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How to Care for Scaevola and Bacopa Plants

Bacopa (Sutera cordata) is an evergreen perennial vine that’s native to South Africa. Bacopa is also used as an annual flowering plant in colder climates. The bacopa plant grows to about 5 inches tall and 2 feet wide. Scaevola, also called the Australian fan flower, grows to about 8 inches tall and 3 feet wide. Native to Australia, scaevola plants are annuals with lavender, fan-shaped flowers. Both scaevola and bacopa plants enjoy semitropical, warm climates and cannot survive freezing temperatures.

Place your bacopa and scaevola plants in full sunlight, planting them either in containers, like hanging baskets, or in flower beds with well-draining soil. If you’re planting scaevola and bacopa plants in flower beds, mix into the soil generous amounts of peat moss and organic compost.

Water your bacopa and scaevola plants once or twice a week during the growing season to keep the soil evenly moistened to a depth of about 4 to 6 inches. Scaevolas that are planted in outdoor flower beds enjoy drier conditions, so allow the top 1 or 2 inches of soil to dry slightly between waterings.

Feed container-grown scaevolas once every two weeks during the growing season with a high-nitrogen fertilizer that contains no phosphorus, following the directions on the label. Feed outdoor-grown scaevolas once monthly during the growing season.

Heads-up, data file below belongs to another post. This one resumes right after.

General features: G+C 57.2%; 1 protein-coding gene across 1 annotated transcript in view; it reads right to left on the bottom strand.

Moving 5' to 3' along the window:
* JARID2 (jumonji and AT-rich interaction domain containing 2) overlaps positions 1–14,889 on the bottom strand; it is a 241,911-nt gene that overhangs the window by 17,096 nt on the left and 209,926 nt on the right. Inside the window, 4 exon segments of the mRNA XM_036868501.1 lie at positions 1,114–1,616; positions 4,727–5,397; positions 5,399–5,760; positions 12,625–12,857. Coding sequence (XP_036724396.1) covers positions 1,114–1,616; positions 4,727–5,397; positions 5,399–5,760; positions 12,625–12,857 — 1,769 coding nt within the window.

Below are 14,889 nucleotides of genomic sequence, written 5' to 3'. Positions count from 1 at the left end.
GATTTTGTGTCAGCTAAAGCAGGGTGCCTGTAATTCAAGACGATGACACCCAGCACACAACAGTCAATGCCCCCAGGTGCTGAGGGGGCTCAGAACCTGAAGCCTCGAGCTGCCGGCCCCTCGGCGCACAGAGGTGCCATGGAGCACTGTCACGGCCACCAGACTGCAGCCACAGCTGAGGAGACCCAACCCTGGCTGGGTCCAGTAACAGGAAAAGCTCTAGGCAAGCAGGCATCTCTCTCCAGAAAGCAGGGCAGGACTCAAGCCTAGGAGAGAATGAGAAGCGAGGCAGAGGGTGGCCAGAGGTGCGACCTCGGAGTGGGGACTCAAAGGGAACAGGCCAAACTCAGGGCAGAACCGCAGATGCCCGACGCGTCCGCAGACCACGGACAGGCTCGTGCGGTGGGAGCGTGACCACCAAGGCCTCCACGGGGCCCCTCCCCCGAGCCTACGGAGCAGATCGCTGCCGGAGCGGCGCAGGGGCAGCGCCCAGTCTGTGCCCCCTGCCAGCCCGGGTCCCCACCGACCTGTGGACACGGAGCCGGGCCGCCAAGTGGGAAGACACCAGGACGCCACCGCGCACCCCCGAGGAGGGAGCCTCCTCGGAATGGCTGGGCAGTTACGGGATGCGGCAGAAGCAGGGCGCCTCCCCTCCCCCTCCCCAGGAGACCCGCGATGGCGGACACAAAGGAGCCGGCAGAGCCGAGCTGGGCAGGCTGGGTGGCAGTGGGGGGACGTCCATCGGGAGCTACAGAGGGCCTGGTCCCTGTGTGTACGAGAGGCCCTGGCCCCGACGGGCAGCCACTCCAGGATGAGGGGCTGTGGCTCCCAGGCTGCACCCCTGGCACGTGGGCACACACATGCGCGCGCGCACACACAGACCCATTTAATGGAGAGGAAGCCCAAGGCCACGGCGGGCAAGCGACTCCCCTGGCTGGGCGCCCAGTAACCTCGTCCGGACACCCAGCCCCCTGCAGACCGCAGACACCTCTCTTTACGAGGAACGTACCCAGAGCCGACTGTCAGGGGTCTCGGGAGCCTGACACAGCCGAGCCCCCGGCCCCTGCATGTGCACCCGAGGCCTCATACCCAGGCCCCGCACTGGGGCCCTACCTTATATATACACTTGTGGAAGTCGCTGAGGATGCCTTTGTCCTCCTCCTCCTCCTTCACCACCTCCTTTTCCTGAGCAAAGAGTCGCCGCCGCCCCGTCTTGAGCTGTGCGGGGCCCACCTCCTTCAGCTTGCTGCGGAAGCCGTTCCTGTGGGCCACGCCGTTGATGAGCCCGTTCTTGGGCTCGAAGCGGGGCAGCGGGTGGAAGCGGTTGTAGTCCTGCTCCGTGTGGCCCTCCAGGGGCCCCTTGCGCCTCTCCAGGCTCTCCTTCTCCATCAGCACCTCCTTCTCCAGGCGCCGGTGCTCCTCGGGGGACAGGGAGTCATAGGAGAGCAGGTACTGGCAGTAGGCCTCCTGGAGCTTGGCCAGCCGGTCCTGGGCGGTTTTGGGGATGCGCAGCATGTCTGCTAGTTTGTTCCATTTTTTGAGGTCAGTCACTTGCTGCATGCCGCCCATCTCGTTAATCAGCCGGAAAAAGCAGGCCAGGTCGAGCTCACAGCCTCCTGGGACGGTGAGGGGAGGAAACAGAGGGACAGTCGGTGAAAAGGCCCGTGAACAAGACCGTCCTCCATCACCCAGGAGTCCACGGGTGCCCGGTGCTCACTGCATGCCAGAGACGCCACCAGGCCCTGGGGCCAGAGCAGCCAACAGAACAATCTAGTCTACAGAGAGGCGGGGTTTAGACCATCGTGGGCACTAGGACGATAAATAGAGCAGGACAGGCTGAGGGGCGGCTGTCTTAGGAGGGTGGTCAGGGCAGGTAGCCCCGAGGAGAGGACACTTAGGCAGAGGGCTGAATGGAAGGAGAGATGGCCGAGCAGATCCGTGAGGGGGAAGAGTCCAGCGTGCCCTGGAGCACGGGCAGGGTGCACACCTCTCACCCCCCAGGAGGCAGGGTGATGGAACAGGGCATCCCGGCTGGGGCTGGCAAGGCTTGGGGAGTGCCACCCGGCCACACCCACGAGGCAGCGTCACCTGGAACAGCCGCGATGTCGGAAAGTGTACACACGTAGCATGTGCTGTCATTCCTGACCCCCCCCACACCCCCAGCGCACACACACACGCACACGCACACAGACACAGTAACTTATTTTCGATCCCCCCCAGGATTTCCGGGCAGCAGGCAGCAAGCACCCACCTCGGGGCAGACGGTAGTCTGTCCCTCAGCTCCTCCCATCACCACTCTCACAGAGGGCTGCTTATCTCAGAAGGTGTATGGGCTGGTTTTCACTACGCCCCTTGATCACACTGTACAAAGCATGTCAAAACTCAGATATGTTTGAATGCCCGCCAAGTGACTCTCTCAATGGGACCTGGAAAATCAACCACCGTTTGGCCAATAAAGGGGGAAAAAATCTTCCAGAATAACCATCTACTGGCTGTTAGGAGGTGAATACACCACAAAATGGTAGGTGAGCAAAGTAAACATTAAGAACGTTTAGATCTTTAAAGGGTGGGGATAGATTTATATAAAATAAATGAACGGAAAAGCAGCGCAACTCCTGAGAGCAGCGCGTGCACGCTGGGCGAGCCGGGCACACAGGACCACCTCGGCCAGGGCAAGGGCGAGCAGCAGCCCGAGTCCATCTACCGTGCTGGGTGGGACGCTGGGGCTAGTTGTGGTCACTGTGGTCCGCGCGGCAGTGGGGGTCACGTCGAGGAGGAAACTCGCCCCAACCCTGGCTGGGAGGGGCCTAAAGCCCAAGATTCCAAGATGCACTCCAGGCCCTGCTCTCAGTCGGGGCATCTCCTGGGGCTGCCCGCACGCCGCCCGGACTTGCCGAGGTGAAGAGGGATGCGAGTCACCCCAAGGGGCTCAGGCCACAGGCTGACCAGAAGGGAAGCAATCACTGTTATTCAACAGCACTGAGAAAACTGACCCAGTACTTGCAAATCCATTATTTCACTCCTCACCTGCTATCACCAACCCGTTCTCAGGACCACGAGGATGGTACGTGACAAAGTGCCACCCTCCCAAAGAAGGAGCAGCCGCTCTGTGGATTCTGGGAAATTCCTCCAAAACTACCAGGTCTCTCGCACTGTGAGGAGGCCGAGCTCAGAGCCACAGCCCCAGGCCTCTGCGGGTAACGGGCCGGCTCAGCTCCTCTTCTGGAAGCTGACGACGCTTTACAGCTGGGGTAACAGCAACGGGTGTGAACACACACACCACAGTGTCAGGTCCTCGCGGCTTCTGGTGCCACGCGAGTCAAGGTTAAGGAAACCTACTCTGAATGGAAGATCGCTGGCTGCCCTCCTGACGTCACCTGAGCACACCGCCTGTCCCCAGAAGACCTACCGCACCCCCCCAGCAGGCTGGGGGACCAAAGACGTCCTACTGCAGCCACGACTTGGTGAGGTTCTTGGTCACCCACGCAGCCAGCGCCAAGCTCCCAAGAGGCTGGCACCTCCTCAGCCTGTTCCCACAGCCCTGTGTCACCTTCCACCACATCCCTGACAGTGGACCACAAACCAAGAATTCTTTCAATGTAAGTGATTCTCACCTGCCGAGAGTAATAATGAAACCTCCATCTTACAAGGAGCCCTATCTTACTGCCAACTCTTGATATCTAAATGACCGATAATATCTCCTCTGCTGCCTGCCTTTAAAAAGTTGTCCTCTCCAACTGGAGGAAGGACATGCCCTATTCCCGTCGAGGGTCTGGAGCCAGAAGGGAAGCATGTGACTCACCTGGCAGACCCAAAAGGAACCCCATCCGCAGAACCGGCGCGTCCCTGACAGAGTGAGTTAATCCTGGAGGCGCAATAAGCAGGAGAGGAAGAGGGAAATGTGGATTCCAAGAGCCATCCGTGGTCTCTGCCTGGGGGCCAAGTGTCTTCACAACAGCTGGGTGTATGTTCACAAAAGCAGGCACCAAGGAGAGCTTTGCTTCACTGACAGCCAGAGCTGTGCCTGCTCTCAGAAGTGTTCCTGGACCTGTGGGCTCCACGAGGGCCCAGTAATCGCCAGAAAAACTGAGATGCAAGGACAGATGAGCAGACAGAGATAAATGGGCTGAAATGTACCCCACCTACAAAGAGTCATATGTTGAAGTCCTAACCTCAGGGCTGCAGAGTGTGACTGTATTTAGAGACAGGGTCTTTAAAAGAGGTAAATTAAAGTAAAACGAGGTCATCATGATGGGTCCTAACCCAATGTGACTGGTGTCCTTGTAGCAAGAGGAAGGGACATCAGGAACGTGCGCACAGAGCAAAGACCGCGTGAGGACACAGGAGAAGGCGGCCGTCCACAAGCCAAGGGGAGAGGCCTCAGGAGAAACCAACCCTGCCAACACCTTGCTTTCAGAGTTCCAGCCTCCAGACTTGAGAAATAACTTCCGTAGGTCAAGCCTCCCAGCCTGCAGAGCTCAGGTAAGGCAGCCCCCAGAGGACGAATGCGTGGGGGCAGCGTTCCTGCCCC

Feed your bacopa plants once every two weeks during the growing season with a 20-20-20 NPK (nitrogen-phosphorus-potassium) fertilizer, if you’re growing them in containers. If your bacopa plants are growing in a flower bed outdoors, feed them with an all-purpose garden fertilizer once each month, according to the instructions on the label.

Deadhead your scaevola plants to remove spent flowers and encourage continuous re-blooming. Trim the ends of new shoots on bacopas during the growing season to promote healthy branching.


Protect your bacopa and scaevola plants from freezing winter temperatures. Bring container-grown plants indoors and place them in a sunny window during cold winter months, or spread a 3- to 4-inch-thick layer of bark mulch over the flower bed during the winter, if they’re grown outdoors.


Avoid feeding your bacopa plants a phosphorus-containing fertilizer if you’re planting them in the same flower bed or container as the scaevola plants. Phosphorus is toxic to scaevolas and can leach into the soil around the plants.

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